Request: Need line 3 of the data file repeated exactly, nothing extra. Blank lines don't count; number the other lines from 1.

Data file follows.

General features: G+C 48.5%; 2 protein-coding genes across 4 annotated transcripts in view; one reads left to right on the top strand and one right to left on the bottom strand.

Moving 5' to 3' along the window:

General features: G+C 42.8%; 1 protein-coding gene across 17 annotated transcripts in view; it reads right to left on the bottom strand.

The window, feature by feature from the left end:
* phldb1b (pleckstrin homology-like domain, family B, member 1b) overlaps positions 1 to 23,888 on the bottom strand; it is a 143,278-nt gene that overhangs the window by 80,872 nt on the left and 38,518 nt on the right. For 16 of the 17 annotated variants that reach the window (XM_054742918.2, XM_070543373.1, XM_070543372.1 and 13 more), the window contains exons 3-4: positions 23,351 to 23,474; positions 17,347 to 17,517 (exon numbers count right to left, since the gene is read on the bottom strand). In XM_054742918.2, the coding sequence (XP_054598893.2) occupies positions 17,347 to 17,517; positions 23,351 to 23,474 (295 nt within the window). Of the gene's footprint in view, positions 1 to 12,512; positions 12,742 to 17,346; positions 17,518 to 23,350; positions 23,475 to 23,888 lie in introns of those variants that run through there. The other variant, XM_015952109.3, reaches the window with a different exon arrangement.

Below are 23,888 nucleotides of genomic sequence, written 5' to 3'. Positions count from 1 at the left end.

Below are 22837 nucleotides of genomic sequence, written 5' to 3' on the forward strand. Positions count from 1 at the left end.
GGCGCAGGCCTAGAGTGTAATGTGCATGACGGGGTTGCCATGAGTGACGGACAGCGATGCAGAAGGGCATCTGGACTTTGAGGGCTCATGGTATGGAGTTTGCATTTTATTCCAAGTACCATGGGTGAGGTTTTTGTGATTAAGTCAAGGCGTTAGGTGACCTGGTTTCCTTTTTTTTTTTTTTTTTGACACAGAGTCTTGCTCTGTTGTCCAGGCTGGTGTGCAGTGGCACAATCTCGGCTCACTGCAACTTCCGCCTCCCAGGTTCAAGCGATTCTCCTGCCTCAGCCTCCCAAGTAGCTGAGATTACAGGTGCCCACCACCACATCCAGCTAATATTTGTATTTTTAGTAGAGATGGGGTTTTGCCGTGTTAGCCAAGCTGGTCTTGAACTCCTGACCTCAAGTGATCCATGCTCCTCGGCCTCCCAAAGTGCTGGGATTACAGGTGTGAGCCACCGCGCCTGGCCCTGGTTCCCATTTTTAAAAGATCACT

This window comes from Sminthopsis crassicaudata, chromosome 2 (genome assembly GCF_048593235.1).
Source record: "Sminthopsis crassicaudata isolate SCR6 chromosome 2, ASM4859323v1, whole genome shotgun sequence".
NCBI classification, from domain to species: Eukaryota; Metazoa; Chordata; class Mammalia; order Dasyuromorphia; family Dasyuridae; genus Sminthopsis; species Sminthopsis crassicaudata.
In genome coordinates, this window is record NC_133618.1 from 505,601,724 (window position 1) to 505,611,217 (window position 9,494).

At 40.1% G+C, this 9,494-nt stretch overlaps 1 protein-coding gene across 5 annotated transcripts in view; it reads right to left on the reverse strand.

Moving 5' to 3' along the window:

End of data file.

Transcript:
General features: G+C 42.8%; 1 protein-coding gene across 17 annotated transcripts in view; it reads right to left on the bottom strand.